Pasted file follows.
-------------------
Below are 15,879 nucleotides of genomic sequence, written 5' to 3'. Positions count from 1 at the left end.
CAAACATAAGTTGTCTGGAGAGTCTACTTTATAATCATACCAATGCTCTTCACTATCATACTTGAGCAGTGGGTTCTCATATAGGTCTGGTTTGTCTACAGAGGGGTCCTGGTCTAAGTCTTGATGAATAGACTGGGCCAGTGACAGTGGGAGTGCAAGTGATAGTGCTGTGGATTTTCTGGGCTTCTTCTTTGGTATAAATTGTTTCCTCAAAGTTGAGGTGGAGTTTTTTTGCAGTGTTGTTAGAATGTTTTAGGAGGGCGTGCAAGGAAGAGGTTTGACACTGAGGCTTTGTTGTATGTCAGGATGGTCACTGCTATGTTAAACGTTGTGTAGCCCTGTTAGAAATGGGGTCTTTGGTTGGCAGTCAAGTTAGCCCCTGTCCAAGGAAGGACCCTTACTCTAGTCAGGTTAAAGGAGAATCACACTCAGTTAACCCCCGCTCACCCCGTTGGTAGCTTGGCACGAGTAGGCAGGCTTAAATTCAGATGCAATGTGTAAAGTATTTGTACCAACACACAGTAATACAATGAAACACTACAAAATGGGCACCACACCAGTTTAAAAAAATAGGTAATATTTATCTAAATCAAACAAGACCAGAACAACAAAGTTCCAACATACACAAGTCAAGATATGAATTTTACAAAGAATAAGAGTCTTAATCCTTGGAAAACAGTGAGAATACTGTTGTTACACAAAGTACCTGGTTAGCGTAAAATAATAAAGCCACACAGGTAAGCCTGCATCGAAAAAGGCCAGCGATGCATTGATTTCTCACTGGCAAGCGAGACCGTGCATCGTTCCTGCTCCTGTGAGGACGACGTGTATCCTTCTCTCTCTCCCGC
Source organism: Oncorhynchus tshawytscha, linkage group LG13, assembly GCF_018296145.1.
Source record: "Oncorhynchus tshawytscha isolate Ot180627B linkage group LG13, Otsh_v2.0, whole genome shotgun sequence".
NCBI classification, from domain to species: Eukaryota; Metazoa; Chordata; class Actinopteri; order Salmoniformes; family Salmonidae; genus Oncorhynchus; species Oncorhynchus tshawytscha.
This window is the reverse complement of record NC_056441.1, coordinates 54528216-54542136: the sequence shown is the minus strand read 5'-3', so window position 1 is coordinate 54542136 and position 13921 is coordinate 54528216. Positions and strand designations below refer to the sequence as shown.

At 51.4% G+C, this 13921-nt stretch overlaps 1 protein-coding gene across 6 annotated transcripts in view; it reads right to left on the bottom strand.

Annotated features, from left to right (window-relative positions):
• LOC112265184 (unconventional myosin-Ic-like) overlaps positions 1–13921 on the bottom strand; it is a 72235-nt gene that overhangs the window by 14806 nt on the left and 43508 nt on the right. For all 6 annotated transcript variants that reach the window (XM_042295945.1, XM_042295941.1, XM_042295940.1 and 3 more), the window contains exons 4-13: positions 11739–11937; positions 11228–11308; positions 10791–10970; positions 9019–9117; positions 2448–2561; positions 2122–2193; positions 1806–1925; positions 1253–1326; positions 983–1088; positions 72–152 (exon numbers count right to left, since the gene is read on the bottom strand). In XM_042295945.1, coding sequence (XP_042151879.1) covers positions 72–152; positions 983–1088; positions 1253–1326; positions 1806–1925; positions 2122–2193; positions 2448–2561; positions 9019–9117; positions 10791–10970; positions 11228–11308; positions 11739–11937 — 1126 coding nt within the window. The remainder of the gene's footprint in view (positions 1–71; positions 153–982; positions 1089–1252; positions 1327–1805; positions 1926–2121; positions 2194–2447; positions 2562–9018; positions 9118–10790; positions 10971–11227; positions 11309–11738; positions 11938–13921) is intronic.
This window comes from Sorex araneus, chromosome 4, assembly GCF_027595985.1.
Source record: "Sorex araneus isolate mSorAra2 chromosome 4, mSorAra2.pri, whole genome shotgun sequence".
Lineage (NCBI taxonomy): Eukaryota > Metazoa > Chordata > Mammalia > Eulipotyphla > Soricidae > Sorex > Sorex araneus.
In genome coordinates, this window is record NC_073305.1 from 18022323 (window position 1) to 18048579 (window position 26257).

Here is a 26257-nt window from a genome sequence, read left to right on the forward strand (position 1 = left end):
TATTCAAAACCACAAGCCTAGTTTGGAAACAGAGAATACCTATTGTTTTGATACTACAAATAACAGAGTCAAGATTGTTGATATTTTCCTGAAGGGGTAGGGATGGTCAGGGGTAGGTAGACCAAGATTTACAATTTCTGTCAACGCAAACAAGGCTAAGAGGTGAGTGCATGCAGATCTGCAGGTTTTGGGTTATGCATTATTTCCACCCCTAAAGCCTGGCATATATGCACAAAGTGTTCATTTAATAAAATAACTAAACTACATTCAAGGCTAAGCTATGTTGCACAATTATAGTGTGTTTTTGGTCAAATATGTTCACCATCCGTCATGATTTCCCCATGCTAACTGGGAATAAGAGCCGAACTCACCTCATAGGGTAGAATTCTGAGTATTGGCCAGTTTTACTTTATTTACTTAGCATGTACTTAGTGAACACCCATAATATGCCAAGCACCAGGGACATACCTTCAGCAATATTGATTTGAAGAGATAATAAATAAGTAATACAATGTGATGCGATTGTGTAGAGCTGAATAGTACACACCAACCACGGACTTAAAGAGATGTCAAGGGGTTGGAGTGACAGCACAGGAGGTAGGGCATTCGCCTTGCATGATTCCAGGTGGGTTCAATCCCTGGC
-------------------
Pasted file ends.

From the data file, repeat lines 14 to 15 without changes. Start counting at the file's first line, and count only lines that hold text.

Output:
Here is a 26257-nt window from a genome sequence, read left to right on the forward strand (position 1 = left end):
TATTCAAAACCACAAGCCTAGTTTGGAAACAGAGAATACCTATTGTTTTGATACTACAAATAACAGAGTCAAGATTGTTGATATTTTCCTGAAGGGGTAGGGATGGTCAGGGGTAGGTAGACCAAGATTTACAATTTCTGTCAACGCAAACAAGGCTAAGAGGTGAGTGCATGCAGATCTGCAGGTTTTGGGTTATGCATTATTTCCACCCCTAAAGCCTGGCATATATGCACAAAGTGTTCATTTAATAAAATAACTAAACTACATTCAAGGCTAAGCTATGTTGCACAATTATAGTGTGTTTTTGGTCAAATATGTTCACCATCCGTCATGATTTCCCCATGCTAACTGGGAATAAGAGCCGAACTCACCTCATAGGGTAGAATTCTGAGTATTGGCCAGTTTTACTTTATTTACTTAGCATGTACTTAGTGAACACCCATAATATGCCAAGCACCAGGGACATACCTTCAGCAATATTGATTTGAAGAGATAATAAATAAGTAATACAATGTGATGCGATTGTGTAGAGCTGAATAGTACACACCAACCACGGACTTAAAGAGATGTCAAGGGGTTGGAGTGACAGCACAGGAGGTAGGGCATTCGCCTTGCATGATTCCAGGTGGGTTCAATCCCTGGC